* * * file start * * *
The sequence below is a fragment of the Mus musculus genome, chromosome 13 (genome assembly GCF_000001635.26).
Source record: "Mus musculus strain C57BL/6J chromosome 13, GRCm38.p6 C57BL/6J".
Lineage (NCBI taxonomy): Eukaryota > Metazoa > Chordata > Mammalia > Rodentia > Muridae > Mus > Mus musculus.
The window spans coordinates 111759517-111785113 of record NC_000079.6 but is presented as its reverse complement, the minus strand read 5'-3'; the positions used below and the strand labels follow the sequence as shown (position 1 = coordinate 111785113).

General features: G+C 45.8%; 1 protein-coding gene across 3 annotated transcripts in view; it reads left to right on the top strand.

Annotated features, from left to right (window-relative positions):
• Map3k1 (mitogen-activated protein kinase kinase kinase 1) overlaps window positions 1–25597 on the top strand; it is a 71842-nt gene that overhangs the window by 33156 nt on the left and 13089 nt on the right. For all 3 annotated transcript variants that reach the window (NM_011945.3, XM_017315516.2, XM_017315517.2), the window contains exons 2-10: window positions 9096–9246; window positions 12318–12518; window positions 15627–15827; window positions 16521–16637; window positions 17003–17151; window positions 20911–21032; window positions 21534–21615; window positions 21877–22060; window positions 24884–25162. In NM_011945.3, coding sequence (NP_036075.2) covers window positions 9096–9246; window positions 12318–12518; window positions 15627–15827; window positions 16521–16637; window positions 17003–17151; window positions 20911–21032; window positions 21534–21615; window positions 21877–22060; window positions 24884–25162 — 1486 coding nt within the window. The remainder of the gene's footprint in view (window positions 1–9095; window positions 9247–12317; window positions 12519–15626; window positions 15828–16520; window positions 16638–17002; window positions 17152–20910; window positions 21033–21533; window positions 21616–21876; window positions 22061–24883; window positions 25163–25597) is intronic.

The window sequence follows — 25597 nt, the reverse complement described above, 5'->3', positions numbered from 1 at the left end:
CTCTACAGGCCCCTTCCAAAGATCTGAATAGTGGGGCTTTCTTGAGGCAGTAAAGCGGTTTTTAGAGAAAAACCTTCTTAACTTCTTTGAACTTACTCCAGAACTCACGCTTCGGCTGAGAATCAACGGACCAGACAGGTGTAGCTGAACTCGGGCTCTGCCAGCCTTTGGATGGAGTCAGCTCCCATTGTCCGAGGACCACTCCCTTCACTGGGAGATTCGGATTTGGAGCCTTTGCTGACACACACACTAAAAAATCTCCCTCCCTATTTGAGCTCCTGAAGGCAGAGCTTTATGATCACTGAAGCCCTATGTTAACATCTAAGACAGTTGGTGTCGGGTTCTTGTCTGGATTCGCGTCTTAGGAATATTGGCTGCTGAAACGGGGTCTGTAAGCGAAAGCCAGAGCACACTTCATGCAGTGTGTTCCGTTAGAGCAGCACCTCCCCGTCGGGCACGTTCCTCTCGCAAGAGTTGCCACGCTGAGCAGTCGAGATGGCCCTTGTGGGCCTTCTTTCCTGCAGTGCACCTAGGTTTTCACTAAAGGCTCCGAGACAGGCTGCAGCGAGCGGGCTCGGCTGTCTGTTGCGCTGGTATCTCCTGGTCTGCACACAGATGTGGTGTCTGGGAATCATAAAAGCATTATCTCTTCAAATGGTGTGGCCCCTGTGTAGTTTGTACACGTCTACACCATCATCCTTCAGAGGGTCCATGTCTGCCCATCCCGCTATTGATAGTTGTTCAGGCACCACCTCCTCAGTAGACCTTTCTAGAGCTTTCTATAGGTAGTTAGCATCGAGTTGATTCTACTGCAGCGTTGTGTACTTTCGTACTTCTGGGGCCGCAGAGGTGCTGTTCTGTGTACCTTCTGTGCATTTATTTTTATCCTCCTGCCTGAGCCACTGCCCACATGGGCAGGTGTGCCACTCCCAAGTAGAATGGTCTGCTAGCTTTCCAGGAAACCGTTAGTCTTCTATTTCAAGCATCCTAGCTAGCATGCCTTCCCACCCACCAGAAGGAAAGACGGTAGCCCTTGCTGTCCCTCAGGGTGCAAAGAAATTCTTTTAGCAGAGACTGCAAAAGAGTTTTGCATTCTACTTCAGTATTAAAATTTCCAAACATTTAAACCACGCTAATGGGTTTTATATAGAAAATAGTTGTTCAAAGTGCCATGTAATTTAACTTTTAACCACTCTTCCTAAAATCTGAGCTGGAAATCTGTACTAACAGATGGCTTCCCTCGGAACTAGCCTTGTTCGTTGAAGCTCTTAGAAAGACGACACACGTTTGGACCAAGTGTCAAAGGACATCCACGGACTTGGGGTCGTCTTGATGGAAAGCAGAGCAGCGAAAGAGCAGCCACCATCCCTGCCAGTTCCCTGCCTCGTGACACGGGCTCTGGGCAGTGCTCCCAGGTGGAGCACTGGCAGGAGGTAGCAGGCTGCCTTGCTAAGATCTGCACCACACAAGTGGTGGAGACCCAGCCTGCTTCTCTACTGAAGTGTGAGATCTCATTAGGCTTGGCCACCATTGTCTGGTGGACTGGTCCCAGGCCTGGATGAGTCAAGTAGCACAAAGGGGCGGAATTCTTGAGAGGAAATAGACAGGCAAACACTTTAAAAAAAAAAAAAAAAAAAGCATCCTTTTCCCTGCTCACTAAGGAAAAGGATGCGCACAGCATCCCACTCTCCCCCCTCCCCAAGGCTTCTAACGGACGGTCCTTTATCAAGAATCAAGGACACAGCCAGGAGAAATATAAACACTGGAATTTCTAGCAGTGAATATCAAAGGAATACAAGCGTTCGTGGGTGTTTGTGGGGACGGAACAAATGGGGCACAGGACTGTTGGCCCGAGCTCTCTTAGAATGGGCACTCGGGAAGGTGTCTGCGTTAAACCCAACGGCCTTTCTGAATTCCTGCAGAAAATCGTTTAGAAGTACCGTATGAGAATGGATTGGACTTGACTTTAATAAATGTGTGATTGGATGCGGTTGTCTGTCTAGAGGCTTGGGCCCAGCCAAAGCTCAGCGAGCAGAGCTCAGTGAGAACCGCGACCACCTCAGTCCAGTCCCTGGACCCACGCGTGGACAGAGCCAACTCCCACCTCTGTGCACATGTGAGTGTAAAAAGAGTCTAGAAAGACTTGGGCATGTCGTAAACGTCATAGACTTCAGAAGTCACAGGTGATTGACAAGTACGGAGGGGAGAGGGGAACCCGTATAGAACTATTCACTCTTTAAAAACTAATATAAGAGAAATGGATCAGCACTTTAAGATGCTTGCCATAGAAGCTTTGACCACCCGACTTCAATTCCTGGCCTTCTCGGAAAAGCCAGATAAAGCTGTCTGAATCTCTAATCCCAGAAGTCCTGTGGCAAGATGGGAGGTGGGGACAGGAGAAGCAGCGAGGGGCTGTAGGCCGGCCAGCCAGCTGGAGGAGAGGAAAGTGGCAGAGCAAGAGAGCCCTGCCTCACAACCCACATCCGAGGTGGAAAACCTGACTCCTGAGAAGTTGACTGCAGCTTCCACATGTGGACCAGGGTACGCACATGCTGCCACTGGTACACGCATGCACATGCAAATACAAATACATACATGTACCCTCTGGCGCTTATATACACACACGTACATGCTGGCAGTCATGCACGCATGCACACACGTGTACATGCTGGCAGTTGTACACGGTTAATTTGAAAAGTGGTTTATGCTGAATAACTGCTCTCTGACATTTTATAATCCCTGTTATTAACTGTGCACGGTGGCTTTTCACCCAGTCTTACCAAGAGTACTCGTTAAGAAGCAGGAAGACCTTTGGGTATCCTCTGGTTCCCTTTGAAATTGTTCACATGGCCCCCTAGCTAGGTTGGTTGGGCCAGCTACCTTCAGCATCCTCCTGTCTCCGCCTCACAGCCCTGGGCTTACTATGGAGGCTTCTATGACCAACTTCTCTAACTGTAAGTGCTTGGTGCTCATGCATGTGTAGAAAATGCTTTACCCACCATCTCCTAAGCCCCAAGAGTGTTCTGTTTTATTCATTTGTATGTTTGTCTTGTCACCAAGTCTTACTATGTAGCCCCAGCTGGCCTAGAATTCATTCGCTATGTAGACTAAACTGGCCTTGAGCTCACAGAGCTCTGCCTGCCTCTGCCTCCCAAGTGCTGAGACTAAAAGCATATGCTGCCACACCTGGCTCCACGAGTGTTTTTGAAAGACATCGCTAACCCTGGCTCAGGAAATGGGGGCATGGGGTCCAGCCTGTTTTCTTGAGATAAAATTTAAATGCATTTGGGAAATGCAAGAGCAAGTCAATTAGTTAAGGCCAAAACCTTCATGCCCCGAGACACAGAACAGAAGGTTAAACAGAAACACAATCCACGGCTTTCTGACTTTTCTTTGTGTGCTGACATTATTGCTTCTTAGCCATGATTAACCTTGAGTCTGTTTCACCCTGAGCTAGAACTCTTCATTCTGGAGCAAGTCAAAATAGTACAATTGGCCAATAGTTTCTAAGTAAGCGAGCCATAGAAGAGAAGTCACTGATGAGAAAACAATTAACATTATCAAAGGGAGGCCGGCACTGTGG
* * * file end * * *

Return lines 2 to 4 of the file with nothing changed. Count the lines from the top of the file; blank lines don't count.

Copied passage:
Source record: "Mus musculus strain C57BL/6J chromosome 13, GRCm38.p6 C57BL/6J".
Lineage (NCBI taxonomy): Eukaryota > Metazoa > Chordata > Mammalia > Rodentia > Muridae > Mus > Mus musculus.
The window spans coordinates 111759517-111785113 of record NC_000079.6 but is presented as its reverse complement, the minus strand read 5'-3'; the positions used below and the strand labels follow the sequence as shown (position 1 = coordinate 111785113).